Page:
Of course there's a whole slew of cast members to talk about with Halloween - both from the two main sets of characters and several cameo or one-scene appearances. Some of them seem like they are only there because they were in previous Zombie films (Sid Haig and Ken Foree), but some of them are brilliant casting decisions. Malcolm McDowell taking on the role of Dr. Samuel Loomis was the best of these, as I think he has the same distinctive look, voice, and acting style that Donald Pleasance gave. Scout Taylor-Compton as Laurie Strode was an interesting choice because she was relatively unknown at the time, but she's great. While she plays the coy and innocent side of Laurie well, she also gave her more life and spunk so that she's not so dull and unrelatable.

The Laurie-Lynda-Annie friendship in the original always bothered me a bit, frankly because of how bitchy Annie and Lynda were towards Laurie. Compton, Kristina Klebe, and Danielle Harris play their respective versions of these characters more believably to me. They're all different people with distinctive personalities, but they could all easily be good friends also. I loved that Laurie's (adoptive) parents also made it into this story not only because I love Dee Wallace, but also because it added more heart and more sympathy to Laurie's character. Brad Dourif is always a good choice in my book for pretty much anything, and here he is just perfect as Sheriff Brackett.

The truth is, it's really hard for me to fault Zombie at all about Halloween because I know that it means just as much to him as it does to the fans. The references he has made in his music career have more than proven himself as a big fan of the horror genre, so he obviously meant no disrespect. Zombie just has his own style, and was even told by John Carpenter to "make it [his] own" movie. He did just that and more, combining and adding in some of the most important parts of the story into this one movie. I love it and support it... although I definitely cannot say the same for Halloween II.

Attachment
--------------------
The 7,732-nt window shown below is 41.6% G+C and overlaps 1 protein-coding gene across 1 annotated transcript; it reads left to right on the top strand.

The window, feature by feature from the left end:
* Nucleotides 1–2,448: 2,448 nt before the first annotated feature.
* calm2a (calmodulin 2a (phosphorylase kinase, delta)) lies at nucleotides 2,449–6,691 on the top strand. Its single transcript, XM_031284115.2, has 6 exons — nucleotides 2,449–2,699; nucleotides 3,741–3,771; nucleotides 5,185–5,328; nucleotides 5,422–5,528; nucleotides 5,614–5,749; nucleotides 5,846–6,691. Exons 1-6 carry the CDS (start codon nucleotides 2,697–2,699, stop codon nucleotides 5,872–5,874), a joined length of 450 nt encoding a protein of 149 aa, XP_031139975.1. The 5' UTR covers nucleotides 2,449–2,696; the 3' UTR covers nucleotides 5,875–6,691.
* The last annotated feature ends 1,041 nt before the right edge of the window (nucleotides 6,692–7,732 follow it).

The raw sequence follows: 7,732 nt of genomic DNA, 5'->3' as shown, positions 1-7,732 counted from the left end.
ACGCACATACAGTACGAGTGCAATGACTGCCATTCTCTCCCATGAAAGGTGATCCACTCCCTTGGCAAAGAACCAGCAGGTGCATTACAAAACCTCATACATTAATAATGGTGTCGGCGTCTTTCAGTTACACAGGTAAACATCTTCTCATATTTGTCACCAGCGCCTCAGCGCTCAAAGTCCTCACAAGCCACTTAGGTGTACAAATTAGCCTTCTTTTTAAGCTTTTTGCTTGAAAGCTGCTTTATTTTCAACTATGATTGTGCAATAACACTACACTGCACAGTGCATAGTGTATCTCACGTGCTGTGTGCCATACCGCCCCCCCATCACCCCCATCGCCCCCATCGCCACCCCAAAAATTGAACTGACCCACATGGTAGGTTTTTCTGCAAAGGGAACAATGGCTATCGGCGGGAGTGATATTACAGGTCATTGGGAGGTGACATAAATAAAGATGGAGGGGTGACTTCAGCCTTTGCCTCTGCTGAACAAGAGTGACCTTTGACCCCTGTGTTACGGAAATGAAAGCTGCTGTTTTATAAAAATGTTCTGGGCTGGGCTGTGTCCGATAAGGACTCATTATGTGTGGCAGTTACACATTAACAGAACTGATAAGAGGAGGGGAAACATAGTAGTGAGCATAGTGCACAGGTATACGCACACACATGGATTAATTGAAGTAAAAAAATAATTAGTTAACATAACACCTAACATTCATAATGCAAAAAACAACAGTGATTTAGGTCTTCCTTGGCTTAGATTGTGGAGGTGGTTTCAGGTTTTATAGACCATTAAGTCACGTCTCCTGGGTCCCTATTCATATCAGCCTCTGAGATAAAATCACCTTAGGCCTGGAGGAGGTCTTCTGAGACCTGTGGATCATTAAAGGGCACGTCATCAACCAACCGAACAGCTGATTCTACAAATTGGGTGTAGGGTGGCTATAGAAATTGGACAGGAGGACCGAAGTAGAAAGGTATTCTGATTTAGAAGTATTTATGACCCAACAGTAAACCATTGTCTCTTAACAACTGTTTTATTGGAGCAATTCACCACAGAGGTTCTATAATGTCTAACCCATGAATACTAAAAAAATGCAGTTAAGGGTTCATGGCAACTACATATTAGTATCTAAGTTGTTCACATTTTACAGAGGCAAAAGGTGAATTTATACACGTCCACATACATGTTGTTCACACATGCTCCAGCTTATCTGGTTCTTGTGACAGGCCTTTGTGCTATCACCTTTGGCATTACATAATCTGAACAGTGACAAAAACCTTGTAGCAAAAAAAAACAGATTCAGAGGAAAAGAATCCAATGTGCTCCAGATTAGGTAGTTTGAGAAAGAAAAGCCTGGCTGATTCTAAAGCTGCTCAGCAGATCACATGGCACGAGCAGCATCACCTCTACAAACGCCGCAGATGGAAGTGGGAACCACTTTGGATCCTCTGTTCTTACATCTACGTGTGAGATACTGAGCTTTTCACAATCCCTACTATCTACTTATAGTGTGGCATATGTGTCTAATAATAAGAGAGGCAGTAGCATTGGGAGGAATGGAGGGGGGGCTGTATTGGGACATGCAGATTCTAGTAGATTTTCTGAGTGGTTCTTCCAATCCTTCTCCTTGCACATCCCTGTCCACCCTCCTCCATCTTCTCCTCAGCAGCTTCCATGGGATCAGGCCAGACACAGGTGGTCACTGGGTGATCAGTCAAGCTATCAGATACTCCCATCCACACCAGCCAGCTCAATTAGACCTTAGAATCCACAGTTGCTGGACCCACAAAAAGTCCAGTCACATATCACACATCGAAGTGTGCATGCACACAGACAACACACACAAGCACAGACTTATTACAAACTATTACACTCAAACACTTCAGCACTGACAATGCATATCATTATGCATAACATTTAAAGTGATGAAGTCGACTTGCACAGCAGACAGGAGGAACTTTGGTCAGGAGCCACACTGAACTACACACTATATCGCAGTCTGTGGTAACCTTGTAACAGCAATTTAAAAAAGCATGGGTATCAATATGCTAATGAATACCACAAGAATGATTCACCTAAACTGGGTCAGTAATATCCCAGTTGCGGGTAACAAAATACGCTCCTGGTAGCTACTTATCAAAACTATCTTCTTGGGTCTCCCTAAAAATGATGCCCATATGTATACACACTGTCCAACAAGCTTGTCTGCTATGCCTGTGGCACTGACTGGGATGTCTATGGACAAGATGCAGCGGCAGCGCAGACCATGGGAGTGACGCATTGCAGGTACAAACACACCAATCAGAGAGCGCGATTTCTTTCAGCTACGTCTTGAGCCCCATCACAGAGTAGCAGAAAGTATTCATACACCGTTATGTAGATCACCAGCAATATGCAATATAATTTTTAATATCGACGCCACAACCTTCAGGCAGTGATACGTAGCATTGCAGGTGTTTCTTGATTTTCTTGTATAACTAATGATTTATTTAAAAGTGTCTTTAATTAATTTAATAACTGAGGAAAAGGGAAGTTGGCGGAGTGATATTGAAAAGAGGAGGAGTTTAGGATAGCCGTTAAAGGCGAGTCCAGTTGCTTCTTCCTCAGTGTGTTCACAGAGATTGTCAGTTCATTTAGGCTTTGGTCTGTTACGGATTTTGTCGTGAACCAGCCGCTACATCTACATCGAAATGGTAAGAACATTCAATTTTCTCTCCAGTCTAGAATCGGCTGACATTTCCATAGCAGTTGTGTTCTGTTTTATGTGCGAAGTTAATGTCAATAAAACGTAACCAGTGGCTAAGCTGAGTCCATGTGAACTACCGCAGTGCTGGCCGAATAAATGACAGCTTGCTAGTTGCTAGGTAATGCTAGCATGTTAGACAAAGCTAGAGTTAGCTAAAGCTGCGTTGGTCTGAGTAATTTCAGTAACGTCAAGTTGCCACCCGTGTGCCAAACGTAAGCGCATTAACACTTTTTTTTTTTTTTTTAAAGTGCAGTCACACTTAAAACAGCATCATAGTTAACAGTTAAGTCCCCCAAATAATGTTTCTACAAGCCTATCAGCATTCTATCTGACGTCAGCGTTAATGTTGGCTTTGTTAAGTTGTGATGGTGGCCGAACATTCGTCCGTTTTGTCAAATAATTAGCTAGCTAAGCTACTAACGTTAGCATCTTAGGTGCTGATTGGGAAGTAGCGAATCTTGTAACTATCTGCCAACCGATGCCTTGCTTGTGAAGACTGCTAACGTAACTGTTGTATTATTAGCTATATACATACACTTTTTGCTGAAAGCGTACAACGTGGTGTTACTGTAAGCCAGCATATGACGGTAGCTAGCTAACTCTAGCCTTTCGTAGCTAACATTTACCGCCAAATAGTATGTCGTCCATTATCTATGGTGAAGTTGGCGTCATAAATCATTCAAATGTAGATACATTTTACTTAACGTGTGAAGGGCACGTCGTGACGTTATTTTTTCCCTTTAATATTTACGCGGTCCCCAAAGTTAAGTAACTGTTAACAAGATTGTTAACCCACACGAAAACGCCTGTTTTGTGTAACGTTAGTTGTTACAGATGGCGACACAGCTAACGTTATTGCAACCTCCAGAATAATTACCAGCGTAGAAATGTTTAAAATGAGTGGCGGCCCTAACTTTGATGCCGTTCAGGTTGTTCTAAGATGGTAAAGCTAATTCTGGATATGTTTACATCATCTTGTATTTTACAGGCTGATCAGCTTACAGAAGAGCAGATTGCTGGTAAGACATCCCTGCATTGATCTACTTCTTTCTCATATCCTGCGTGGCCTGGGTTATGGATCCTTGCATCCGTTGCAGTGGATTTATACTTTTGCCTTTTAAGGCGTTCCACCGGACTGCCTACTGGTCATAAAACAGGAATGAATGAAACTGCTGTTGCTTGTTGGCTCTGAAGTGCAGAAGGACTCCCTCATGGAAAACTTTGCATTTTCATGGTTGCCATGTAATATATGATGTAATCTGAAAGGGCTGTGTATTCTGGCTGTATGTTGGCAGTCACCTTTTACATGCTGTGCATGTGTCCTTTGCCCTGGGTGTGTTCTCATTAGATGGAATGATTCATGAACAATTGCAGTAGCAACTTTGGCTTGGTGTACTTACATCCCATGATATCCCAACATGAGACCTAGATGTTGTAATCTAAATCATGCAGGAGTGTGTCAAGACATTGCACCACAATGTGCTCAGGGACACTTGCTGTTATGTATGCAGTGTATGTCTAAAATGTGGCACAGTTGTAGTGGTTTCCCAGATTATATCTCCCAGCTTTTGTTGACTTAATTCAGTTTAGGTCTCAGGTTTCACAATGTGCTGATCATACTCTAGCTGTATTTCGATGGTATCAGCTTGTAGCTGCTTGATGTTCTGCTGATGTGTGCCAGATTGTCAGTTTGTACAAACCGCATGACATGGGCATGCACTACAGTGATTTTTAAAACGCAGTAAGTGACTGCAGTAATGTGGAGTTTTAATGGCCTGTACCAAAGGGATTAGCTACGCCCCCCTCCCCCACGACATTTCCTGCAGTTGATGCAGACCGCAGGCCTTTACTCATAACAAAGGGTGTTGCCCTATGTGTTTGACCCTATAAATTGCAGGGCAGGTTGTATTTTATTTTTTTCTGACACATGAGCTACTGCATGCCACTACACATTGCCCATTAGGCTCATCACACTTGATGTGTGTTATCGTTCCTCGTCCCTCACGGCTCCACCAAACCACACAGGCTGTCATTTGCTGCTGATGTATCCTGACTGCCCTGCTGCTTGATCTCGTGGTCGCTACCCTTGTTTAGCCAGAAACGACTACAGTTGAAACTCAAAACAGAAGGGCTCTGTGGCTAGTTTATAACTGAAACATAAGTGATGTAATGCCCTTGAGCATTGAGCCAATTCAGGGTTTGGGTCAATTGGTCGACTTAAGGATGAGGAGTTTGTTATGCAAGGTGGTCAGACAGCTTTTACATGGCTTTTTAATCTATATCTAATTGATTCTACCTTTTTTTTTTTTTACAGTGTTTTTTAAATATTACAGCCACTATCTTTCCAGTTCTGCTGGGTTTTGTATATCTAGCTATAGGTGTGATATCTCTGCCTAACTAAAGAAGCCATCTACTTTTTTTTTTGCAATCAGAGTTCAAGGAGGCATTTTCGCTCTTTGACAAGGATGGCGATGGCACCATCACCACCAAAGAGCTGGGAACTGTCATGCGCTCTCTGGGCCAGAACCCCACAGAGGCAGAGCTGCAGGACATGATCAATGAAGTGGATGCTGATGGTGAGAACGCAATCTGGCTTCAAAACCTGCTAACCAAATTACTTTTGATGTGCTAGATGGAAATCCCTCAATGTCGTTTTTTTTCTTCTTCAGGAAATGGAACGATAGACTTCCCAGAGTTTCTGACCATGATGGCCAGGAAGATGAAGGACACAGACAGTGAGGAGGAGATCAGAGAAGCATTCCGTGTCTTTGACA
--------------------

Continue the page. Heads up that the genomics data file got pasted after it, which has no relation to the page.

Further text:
1. I'll admit I'm actually in a small minority of people in that I honestly did not like Carpenter's Halloween. I'm a huge fan of his work and he's one of my favorite directors and so far one of two big-name auteurs I've met in person and yet I've stated multiple times that the one everyone else seems to almost universally agree to be his best film is actually his worst. I don't know about you but I've always felt The Thing was a far superior horror film and more deserving of that title.

    That said, it does sound like Rob Zombie is addressing some of the issues that bothered me with Carpenter's film, so it could be interesting to see if I get the chance. Maybe if I find it on Netflix or something and I end up in one of my fits where I can't decide what to watch (something that happens a lot these days) it would be worth trying. It certainly wouldn't be the first time I've preferred an often-criticized remake over the almost universally-beloved original.

    1. I'm actually with you there, John. I do like Carpenter's Halloween, a lot but, if given the choice, would much rather watch something like The Thing or Assault on Precinct 13. As for The Thing being a more superior film... probably! Then again, it does have the advantage of more money and little bit more of a seasoned director, so maybe that's not entirely fair! Halloween helped introduce his talent, and The Thing is the result of more experience and budget.

      You still haven't seen the remake yet?! Well, I think it's definitely worth a watch, maybe moreso especially because you're not such a fan of the original. Could be that this version is more your speed.

  2. I have no objection to Zombie's version of Halloween. My favorite film by him will always be Devil's Rejects, but I think his version of Halloween was fun. I have mixed feelings about his 2nd Halloween film, but this movie was just fun.